"A Time Being is someone who lives in time, and that means you, and me, and ever one of us who is, or was, or ever will be," writes 16-year-old Nao Yasutani from a cafe in Akiba Electricity Town, Tokyo. To escape bullying by her schoolmates, Nao has decided to end her life, but not before recording - for posterity's sake - the sotries and teachings of Jiko, her 104-year-old great-grandmother, a Zen Buddhist nun who lives in a temple high in the mountains of Miyagi. On the other side of the Pacific, on a remote island in British Columbia, writer Ruth is walking along the beach when she discovers a barnacled plastic. In it she finds a Hello Kitty lunch box containing Nao's journal, an antique wristwatch, and a sheaf of letters. Thus begins Ruth Ozeki's masterfully woven novel, A Tale for the Time Being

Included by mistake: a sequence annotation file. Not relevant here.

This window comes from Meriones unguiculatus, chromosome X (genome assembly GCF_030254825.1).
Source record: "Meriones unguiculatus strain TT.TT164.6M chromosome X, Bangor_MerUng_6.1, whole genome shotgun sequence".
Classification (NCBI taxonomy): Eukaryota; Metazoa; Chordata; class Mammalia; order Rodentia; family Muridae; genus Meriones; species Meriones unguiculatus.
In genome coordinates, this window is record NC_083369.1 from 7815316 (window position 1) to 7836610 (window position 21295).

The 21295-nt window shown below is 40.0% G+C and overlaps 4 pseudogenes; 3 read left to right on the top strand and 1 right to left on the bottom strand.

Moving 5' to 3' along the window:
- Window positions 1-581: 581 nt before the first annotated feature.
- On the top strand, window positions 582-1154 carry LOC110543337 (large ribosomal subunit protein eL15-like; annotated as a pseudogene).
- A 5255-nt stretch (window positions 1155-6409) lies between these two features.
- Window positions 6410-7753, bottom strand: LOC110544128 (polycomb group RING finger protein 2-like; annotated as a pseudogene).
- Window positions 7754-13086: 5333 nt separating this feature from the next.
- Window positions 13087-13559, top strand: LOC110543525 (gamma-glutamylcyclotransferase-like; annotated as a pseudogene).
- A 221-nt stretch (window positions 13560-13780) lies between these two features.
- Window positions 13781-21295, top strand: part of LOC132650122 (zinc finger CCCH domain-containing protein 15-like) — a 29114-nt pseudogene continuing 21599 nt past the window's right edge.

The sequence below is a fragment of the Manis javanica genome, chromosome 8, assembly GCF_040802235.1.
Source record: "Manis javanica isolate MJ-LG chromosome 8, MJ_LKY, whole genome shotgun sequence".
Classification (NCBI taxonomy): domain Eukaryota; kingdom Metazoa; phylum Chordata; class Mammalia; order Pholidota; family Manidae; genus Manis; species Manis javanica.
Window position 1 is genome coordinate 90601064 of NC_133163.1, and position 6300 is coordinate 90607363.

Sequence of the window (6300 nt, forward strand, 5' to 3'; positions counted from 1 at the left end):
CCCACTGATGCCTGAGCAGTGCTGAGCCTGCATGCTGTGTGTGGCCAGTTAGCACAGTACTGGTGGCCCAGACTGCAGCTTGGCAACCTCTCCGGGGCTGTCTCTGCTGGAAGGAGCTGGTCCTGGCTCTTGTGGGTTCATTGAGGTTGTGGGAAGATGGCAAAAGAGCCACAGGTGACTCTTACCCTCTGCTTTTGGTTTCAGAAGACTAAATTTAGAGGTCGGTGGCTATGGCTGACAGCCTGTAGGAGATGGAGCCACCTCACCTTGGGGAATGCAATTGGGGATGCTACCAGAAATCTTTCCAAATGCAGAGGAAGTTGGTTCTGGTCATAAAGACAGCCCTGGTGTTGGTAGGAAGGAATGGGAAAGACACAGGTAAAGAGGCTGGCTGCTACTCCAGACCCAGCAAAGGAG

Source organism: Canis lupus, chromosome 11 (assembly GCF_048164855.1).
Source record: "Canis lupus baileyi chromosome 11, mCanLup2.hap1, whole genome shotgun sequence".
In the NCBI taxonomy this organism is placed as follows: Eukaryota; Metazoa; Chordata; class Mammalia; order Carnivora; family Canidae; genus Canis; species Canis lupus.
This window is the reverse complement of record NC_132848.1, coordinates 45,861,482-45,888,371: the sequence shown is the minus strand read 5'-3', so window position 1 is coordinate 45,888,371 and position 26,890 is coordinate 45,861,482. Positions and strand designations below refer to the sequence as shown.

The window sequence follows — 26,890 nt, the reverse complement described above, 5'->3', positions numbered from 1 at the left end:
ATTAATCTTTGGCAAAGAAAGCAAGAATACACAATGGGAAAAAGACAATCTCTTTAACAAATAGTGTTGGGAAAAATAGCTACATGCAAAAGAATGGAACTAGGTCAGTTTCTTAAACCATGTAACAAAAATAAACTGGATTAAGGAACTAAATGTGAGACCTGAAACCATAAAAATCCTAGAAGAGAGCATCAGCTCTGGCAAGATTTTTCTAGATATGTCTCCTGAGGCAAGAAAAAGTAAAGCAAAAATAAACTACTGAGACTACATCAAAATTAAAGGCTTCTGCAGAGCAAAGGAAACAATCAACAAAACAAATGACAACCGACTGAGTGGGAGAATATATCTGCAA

(Viking), wherein two seemingly distant characters are locked together through present and past. Entwining Japanese language with WWII history, pop culture with Proust, Zen with quantum mechanics, Ozeki, best-selling author of My Year of Meats
and a Buddhist priest herself, alternates between the voices of the two women to produce a spellbinding tale. The journal offers Ruth the opportunity to ponder Jiko and Nao's existence, and her own, as well as the connection between reader and writer. "It feels like I'm reaching forward through time to touch you...," writes Nao, "like a message in a bottle, cast out onto the ocean of time and space" - astutely describing the way words can transcend boundaries, their message of collective humanity never dulled by the passage of time.
— Abbe Wright